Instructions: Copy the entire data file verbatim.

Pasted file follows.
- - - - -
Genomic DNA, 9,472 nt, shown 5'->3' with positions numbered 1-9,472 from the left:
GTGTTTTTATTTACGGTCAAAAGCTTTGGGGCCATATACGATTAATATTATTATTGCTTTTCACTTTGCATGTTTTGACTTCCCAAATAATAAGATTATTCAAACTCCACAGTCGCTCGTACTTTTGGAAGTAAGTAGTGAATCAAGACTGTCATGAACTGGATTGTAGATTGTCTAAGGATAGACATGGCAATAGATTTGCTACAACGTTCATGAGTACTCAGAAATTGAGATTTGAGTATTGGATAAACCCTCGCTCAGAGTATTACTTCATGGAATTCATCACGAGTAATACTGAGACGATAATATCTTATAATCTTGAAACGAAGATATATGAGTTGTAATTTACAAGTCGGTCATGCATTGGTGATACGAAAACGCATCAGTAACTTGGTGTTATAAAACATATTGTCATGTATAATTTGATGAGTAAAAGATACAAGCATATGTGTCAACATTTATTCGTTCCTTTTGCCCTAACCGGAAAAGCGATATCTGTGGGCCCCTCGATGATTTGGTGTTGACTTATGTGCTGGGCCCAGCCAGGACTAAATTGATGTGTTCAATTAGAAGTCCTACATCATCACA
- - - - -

Genomic DNA, 9,472 nt, shown 5'->3' with positions numbered 1-9,472 from the left:
GTGTTTTTATTTACGGTCAAAAGCTTTGGGGCCATATACGATTAATATTATTATTGCTTTTCACTTTGCATGTTTTGACTTCCCAAATAATAAGATTATTCAAACTCCACAGTCGCTCGTACTTTTGGAAGTAAGTAGTGAATCAAGACTGTCATGAACTGGATTGTAGATTGTCTAAGGATAGACATGGCAATAGATTTGCTACAACGTTCATGAGTACTCAGAAATTGAGATTTGAGTATTGGATAAACCCTCGCTCAGAGTATTACTTCATGGAATTCATCACGAGTAATACTGAGACGATAATATCTTATAATCTTGAAACGAAGATATATGAGTTGTAATTTACAAGTCGGTCATGCATTGGTGATACGAAAACGCATCAGTAACTTGGTGTTATAAAACATATTGTCATGTATAATTTGATGAGTAAAAGATACAAGCATATGTGTCAACATTTATTCGTTCCTTTTGCCCTAACCGGAAAAGCGATATCTGTGGGCCCCTCGATGATTTGGTGTTGACTTATGTGCTGGGCCCAGCCAGGACTAAATTGATGTGTTCAATTAGAAGTCCTACATCATCACA